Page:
It's no secret that self-published authors are the Rodney Dangerfields of book publishing. It's even harder for a work of self-published first fiction to get any respect. But after novelist Craig Danner appeared at regional trade shows in the Pacific Northwest and Northern California this fall, his self-published book. Himalayan Dhaba, was named a Jan./Feb. Book Sense 76 pick. Then agent David McCormick jumped in, representing Danner in a heated auction at which Dutton won the right to republish the book in hardcover, now slated for September. The book is also rumored to be a top contender for the Pacific Northwest Booksellers Association Award, to be announced in February. "It's the classic case of a good author, plus a well-crafted book, plus appearances at some regional shows and sending reading copies out to stores," said Book Sense's Carl Lennertz. "It's basic, pure stuff. But it still involved working bookseller by bookseller, selling book by book."
The novel, which compellingly blurs fact and fiction, is based on Danner's own experience. Several years ago, he and his physician wife sold all their belongings and moved to a remote village in India to work with a local doctor, only to discover that the doctor had checked out, though not before jotting a note of good luck to the couple. They stayed on for six months, dealing with medical emergencies they never could have imagined, not to mention a huge language and cultural barrier.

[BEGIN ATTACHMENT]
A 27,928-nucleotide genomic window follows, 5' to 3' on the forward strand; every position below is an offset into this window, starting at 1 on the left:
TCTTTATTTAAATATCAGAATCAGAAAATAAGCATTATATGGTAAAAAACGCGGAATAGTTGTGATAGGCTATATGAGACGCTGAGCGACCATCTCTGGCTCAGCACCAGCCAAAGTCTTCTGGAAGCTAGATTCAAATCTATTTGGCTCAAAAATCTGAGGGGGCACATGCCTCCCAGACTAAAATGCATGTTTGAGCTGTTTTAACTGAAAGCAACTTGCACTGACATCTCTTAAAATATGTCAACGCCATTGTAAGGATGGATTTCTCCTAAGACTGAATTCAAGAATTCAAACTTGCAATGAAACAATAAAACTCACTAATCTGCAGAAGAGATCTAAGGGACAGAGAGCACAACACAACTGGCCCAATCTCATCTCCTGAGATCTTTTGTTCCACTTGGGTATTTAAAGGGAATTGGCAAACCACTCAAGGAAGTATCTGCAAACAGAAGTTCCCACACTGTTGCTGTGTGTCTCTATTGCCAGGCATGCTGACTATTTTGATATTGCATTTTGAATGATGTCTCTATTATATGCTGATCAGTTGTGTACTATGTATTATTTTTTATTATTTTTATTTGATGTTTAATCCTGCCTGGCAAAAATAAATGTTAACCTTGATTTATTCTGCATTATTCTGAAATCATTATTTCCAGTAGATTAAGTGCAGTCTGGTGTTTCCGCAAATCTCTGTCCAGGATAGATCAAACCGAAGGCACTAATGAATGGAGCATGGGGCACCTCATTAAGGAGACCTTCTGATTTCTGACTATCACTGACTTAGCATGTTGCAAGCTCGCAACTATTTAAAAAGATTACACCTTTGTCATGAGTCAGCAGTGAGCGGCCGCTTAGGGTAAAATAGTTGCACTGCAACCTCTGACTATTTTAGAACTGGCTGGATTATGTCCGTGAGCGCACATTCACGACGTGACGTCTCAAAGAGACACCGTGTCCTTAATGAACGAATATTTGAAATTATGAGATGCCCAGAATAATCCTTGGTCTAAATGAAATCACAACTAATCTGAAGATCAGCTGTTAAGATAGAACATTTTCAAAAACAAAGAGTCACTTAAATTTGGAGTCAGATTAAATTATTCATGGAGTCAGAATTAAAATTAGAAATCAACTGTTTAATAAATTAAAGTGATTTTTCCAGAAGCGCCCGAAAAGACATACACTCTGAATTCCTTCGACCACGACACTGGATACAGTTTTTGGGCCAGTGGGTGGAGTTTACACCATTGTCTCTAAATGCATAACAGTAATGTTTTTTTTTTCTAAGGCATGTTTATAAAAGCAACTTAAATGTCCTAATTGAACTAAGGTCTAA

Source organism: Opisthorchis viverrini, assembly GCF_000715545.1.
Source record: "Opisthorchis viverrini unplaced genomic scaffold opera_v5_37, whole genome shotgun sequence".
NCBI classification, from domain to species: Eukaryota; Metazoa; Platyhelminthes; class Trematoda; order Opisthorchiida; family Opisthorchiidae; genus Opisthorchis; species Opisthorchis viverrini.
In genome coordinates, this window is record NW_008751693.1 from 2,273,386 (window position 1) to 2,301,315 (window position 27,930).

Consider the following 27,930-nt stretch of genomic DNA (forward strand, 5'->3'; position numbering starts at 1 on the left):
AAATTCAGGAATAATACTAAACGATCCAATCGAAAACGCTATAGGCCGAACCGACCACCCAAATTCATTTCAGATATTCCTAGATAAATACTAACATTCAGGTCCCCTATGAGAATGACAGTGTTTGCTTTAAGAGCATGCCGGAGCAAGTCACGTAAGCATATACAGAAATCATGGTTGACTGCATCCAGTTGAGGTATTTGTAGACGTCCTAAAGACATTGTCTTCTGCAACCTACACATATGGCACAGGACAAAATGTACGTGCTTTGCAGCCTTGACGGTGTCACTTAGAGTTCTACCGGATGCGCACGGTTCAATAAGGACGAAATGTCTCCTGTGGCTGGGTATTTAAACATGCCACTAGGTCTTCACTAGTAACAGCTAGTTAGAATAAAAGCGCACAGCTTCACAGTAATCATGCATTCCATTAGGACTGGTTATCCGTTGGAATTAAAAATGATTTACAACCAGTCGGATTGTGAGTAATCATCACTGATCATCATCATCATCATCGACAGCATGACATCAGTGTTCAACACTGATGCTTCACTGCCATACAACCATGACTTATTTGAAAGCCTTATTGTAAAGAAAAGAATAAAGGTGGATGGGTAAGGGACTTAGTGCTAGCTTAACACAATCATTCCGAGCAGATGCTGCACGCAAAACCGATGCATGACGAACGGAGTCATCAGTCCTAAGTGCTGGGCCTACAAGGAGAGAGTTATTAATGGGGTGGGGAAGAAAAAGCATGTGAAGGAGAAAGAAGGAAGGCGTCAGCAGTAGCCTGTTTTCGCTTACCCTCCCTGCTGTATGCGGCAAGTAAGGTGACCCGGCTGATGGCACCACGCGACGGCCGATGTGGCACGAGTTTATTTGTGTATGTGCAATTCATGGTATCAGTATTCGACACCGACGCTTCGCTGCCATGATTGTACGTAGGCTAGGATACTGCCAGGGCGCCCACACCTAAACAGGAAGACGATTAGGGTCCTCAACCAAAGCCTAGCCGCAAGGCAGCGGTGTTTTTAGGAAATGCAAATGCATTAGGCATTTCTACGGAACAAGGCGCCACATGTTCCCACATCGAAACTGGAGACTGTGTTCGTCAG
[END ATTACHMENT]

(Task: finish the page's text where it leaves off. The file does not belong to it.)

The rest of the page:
In the novel, the main character is a doctor who has just lost her physician husband. Only with knowledge of Danner's real story does it seem predictable that she takes a position in India and arrives to discover a departed doctor.
Originally, Danner tried to publish Himalayan Dhaba with an agent in 1995. Though there were no takers, he took the constructive comments of editors and reworked the book. However, since it had already been shopped around, no agent would take it on. Last summer, Danner and wife Beth Epstein decided to self-publish. "I needed to get it out of my system and onto the next book," he said.
One of Danner's biggest breaks came when he gave a copy of his book to Mark Wiggen, the sales manager for Michigan-based independent wholesaler Partners/West. "I only intended to read a few pages," said Wiggen, who became a cheerleader for the title at his company.
So far, the numbers are not huge. A first printing of 2,000 copies is sold out and the book won't be available until Dutton republishes. While Danner has been touring extensively since September, Partners reports minimal returns. "Truly, it's the bestselling work of independently published fiction that we've ever carried," said general manager Gloria Genee. "If all books were as good as Himalayan Dhaba, I wouldn't mind a bit."